“Because of the two-year term commitment, he received his handset at a discounted rate. TELUS also incurs other up-front costs of bringing clients onto the network, including commissions to the sales force.”

    Telus isn’t in the charity business. If the customer walks away free and clear, he’s essentially stealing money from the shareholders’ pocket, my pocket.

  4. Recruiting Animal

    May 31 2007

    Sprint refused to cancel a dead man’s cell phone account until it was embarrassed into doing so by online publicity.

    UPDATE: Sprint Will Cancel Dead Brother’s Cellphone

    A Sprint PR rep contacted us regarding our post, “Sprint Refuses To Cancel Dead Brother’s Cellphone” and it seems they want to help.

    The PR rep \booted the issue up to JoAnn Stanford, a high-ranking Sprint Executive Customer Service rep. She wrote Matt:

    “Thank you for your response to my email. I’m sorry I was [not] on the line when you called. When you are able to, if you would send me the account info (I don’t even have his name at this time) I will take care of resolving this for you.

    “I am truly sorry for the level of customer service you experienced from our representatives.”

    Sounds like a happy ending is just around the corner.

    Thanks Sprint! All it took was 5150 Diggs and you did the right thing! — BEN POPKEN
    Here is the original story:

  5. Kevin

    May 31 2007

    I have to side with Telus on this one. Customer gets a ‘free’ or discounted phone in exchange for agreeing to an extended service plan. If he cancels, Telus would not be able to recoup their loss on the phone.

    There should be some penalty for breaking the contract (i.e., at least the cost of the phone). However, I have heard stories where the penalties are a bit excessive.

  6. Mike

    May 31 2007

    I work in the leasing business (vehicles) and you see this same sort of behaviour from people all the time. They sign a contract and then change their minds a few months later and want out of the lease. By then, we’ve incurred significant sales expenses, financing expenses, and capital/depreciation costs in setting up and servicing the deal.

    Consumers need to accept their obligations under the terms of the contract. If you can’t commit to the terms, don’t sign the contract – it’s not that complicated.

    It sounds like TELUS offers month-to-month terms at the same rates as the contract rates so the only incentive for the contract appears to be a free (or cheaper phone).

    No sympathy from me for the guy moving to Yellowknife. If I was looking for a job up North, I wouldn’t have signed a multi year contract … sounds to me he like was trying to cheat TELUS out of a couple hundred bucks!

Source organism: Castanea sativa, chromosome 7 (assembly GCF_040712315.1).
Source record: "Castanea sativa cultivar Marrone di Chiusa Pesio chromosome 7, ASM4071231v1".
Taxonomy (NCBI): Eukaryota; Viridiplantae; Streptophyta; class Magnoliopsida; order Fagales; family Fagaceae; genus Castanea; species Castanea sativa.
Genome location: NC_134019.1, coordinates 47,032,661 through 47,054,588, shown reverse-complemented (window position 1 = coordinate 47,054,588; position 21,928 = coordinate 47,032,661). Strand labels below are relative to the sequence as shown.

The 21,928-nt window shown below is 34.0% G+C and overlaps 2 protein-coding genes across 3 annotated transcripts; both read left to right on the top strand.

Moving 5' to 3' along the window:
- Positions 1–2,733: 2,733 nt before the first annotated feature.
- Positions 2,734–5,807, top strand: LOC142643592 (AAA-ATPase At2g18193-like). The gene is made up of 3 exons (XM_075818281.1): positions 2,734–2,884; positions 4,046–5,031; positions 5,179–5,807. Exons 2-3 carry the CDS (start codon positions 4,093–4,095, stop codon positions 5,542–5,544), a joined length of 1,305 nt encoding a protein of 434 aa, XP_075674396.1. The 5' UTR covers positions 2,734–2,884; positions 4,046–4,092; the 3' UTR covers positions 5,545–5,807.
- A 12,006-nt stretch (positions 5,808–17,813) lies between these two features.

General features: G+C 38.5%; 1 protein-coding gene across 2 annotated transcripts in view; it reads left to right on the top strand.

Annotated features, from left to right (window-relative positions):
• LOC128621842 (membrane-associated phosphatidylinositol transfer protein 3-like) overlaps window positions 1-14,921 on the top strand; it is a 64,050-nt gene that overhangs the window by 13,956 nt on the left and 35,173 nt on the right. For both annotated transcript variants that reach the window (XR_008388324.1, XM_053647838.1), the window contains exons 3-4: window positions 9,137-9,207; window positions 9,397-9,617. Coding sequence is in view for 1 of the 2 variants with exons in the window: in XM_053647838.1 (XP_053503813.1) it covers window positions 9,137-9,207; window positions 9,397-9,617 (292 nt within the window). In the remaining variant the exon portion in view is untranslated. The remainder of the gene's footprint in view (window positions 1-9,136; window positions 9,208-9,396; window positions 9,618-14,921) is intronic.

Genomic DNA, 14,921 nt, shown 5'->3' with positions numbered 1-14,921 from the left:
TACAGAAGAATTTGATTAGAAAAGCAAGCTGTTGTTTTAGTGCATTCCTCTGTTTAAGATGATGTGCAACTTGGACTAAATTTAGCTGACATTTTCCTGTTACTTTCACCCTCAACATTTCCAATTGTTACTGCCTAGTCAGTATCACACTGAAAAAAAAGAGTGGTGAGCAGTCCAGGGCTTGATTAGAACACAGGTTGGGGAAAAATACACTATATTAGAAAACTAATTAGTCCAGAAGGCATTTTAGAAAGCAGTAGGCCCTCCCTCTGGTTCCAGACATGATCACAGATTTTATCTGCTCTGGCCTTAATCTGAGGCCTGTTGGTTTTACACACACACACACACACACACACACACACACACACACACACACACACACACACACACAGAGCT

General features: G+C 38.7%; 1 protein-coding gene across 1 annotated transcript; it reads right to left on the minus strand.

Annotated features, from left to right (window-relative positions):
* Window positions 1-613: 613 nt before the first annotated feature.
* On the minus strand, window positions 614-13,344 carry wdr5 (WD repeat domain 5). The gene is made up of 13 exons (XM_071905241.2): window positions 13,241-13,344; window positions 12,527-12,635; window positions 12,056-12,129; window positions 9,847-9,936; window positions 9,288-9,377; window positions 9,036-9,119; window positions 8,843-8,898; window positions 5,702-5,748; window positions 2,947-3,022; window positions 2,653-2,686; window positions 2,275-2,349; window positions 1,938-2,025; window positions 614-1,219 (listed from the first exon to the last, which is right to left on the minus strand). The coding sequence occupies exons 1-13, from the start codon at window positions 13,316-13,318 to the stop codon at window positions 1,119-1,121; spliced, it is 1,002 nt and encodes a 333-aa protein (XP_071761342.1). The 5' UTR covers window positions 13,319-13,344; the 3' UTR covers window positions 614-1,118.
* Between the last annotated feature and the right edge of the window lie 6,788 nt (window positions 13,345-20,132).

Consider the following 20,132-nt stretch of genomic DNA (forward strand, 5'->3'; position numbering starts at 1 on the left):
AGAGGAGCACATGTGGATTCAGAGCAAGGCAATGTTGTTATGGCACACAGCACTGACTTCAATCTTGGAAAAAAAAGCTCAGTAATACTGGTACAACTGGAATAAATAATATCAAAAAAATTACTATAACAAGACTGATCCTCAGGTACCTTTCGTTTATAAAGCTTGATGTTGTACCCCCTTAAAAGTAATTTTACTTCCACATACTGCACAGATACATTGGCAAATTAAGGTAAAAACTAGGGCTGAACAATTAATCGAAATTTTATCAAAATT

7. Telly

    Jun 1 2007

    I’ve been a Telus customer for about 8 years now (2 phones) and I’m always so impressed by their service so I have to side with Telus here. 🙂

    I generally avoid companies that require you to sign a contract to get a good deal (i.e. a well known satellite company..) and don’t get sucked into signing 3 year contracts. Telus rings me up every 6-8 months asking me if I’d like to sign and get a new phone and various other extras. I’ve signed up for one year contracts here and there to get free evenings & weekends and that type of thing but only knowing that if I had to cancel for some unknown reason, I could afford the cancellation fees.

    Bottom line, don’t sign a contract if you can’t afford to break it based on the contract terms you knew upfront.

  8. Richard Avery

    Jun 5 2007

    You are, of course, absolutely correct in saying that people are obligated to honour contracts they sign. At the same time, the cellular phone companies are in some important ways little more than corporate pirates.

    Take Rogers, for example. It (and the other cellular phone companies) charges a monthly “network access fee.” This is nothing but a cash grab, pure and simple.

    The federal regulator just turns a blind eye to this and does nothing. It almost as though the federal government charged you a fee to pay your taxes. After all, somebody has to pay for running that vast “system.” This is blatant corporate piracy and nothing is being done about it.

    A few years ago, in a speech to the Pacific Telecommunications Council, Michael Janigan said: “In Canada, our Competition Bureau has been far more successful in rooting out competitive injurious conduct brought about by the conduct of multiple firms, rather than the problems of market dominance by a single firm.”